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    https://d2ttikhf7xbzbs.cloudfront.net/Tracker.jpg CS2F Grumman (de Havilland) Tracker
  • Article

    Dominion Arsenal

    Dominion Arsenal, the first government cartridge and shell factory and proofing facility, established 1882 at Québec to provide the Canadian Militia with ammunition.

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    https://d2ttikhf7xbzbs.cloudfront.net/media/Categories_Placeholders/MemoryProject/Robert Charles Nelson_MemoryProject.jpg Dominion Arsenal
  • Article

    Hawker Hurricane

    The Hawker Hurricane was a combat aircraft of the 1930s and 1940s, designed by the British aircraft manufacturer Hawker Aircraft Ltd. The Hurricane was one of the principal combat aircraft that defended the United Kingdom during the Battle of Britain. This fighter plane played a pivotal role in the Second World War, primarily serving with the Royal Air Force, Royal Navy, Royal Canadian Air Force and Soviet Air Force. The Hurricane was mass-produced, with over 14,000 examples manufactured from 1937 to 1944. The Hurricane was produced in the United Kingdom and in Canada, with 1,451 examples built at the Canadian Car & Foundry plant, which was located in Fort William (now Thunder Bay), Ontario. Hurricane production in Canada lasted from 1938 to 1943 and was overseen by Elsie MacGill, the first woman in Canada to earn a master’s degree in aeronautical engineering. MacGill was popularly known as the “Queen of the Hurricanes” for overseeing the rapid production of the aircraft. At the height of production, the Canadian Car & Foundry plant produced 15 new aircraft each week.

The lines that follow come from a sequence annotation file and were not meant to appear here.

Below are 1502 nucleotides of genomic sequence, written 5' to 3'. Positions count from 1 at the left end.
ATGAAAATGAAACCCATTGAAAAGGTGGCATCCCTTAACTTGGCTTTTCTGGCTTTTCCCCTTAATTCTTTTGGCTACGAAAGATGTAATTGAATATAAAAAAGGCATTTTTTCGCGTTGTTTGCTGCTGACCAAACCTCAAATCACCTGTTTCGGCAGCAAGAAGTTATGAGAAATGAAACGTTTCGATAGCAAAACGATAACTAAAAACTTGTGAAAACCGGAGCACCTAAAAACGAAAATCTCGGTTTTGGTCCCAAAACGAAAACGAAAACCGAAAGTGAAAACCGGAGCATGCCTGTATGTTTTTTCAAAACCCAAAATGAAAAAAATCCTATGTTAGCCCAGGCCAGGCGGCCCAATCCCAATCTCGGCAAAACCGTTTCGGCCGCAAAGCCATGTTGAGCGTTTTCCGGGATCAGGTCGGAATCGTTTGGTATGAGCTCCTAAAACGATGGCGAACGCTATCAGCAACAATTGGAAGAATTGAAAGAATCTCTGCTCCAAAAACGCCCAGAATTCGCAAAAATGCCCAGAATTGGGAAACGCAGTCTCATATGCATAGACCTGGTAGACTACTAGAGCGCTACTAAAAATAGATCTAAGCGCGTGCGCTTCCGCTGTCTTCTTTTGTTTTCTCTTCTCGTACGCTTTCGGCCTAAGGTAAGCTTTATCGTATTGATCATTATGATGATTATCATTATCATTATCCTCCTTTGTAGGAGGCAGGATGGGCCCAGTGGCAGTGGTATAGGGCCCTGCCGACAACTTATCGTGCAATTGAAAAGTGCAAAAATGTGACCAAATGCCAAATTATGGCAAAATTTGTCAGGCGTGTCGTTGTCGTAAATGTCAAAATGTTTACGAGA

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    https://d2ttikhf7xbzbs.cloudfront.net/HawkerHurricane/Hurricane_a063534-v8.jpg Hawker Hurricane
  • Article

    Kangaroo APCs (Armoured Personnel Carriers)

    “Kangaroo” is the nickname given to a series of military transport vehicles (APCs) designed by the Canadian army in 1944, during the Battle of Normandy. (See Second World War.) It was a modified version of existing armoured vehicles such as the M7 (Priest) self-propelled gun, the Ram tank and the Sherman tank. Major components of these vehicles, such as their turret, were removed, thus allowing them to be used to transport infantry soldiers, safe from enemy fire.

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    https://d2ttikhf7xbzbs.cloudfront.net/media/media/a137744-v8.jpg Kangaroo APCs (Armoured Personnel Carriers)